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Akira Sakata & Chikamorachi - Friendly Pants

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Artist: Akira Sakata & Chikamorachi

Album: Friendly Pants

Label: Family Vineyard

Review date: Oct. 9, 2009


Akira Sakata & Chikamorachi - "Friendly Pants" (Friendly Pants)


From his birth in Hiroshima mere months before the bomb to his periodic encounters with the likes of Bill Lawell and DJ Krush, Akira Sakata has displayed a talent for escaping potentially dire circumstances intact. But here he does more than escape dishonor, as he has when playing with the aforementioned musicians, or sound comparatively exalted in the company of underachieving heavies like Ronald Shannon Jackson and Pete Cosey. Instead, Sakata has chosen two significantly younger sidemen and restricted his approach in a way that has concentrated the virtues of his music.

For a start, Sakata sticks to alto saxophone throughout. There are no synths, no clarinet, no gruffly sung Japanese folk songs. He tends to play near the bottom of the horn’s range, so that the unreeling figures that open “”In Case, Let’s Go To Galaxy” sound broad and muscular enough to have come out of a tenor, but he achieves this without giving up the diamond-cutting sharpness that is unique to the alto. Sakata’s extrapolations on that track have a tumbling intensity and paradoxically serene ecstasy that brings to mind Coltrane c. Interstellar Space, a notion reinforced by the full and unremitting tumult whipped up by drummer Chris Corsano. His partner in Chikamorachi is double bassist Darin Gray, whose playing sounds highly poised and equally apposite during his own duet with Sakata. There’s an attunement here that goes beyond the fact that the three men have been playing together for a while, usually with Jim O’Rourke present on guitar (O’Rourke, Gray and Corsano have also made a record together as Osorezan).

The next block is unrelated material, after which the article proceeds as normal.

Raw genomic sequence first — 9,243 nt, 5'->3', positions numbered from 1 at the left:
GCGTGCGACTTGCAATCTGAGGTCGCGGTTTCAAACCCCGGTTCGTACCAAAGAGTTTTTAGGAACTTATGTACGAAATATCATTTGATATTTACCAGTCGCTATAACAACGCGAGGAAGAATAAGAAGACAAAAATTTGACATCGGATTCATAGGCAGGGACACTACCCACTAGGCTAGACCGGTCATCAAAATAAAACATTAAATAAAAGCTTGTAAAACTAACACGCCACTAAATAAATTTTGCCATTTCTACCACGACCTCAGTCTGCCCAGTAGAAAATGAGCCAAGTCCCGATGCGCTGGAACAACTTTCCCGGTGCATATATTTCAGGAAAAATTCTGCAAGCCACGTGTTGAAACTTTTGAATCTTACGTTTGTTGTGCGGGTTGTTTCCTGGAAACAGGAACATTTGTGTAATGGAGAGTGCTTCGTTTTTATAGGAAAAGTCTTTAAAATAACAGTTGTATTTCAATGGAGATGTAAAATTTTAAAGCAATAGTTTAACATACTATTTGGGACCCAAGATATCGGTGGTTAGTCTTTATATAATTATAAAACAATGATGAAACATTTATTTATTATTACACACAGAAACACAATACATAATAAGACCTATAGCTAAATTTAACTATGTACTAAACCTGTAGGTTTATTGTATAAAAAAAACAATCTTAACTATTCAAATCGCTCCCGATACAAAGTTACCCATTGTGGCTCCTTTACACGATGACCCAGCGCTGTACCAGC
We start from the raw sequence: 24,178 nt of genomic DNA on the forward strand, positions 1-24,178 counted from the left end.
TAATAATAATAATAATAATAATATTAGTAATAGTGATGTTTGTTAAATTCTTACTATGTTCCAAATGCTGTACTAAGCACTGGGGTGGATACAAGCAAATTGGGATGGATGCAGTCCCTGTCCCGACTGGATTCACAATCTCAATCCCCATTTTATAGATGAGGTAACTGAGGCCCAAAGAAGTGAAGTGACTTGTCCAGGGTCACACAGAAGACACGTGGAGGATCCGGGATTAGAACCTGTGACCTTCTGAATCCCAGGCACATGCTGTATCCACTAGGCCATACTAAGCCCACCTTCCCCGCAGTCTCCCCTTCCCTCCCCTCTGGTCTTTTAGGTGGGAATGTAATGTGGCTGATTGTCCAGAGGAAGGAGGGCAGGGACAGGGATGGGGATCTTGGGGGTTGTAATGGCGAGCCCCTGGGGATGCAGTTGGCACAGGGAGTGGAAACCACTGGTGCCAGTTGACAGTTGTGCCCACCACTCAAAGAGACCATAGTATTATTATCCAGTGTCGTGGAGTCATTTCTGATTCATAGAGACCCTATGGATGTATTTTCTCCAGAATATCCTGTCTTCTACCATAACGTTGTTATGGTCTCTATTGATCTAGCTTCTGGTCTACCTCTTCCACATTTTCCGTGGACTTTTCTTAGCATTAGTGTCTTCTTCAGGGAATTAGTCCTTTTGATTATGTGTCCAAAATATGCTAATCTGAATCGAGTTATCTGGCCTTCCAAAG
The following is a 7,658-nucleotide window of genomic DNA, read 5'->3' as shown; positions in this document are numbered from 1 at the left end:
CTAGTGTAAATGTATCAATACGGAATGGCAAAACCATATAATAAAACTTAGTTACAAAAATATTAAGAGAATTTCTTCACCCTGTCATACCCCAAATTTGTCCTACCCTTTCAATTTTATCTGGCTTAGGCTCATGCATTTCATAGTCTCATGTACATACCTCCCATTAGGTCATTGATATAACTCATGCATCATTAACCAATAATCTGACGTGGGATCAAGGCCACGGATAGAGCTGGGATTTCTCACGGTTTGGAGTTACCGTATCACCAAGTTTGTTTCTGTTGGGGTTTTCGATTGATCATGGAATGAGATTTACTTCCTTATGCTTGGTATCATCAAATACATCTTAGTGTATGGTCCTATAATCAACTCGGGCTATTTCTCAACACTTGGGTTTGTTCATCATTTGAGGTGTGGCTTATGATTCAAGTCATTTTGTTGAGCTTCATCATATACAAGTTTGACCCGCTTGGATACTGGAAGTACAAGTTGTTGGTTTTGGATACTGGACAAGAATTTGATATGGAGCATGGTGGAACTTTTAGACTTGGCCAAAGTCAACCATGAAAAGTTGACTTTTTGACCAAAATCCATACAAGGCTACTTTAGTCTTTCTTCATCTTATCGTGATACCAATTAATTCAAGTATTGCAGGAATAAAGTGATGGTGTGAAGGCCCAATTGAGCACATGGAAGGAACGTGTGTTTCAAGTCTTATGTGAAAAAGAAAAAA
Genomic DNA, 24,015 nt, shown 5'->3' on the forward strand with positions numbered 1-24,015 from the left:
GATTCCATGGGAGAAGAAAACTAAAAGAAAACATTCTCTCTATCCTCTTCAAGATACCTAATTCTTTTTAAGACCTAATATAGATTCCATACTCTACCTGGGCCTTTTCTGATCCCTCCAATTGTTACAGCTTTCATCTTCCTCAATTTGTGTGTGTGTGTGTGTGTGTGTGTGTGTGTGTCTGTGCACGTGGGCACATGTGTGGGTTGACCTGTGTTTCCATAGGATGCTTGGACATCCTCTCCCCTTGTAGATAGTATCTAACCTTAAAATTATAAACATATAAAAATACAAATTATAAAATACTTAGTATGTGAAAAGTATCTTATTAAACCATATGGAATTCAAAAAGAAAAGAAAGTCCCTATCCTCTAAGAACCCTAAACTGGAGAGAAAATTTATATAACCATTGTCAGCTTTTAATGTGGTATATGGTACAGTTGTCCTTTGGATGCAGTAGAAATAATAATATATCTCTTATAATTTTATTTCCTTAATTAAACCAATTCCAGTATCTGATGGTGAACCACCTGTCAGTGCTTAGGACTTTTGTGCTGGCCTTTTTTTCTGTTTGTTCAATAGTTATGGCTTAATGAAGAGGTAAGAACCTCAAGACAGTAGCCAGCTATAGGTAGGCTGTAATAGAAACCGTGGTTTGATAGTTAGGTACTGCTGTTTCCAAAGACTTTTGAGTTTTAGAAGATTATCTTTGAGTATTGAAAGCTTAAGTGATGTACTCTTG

O’Rourke confines himself to work behind the board and Corsano and Gray likewise restrict themselves, keeping their forays into noise and rock out of this music. This discipline helps Sakata get to a fundamental essence here, plumbing deep veins of longing, lyricism, energy and catharsis without lapsing into macho bluster. Instead, the music glides lightly, giving off a sense of unfettered flow even in its most intense and tangled passages.

By Bill Meyer

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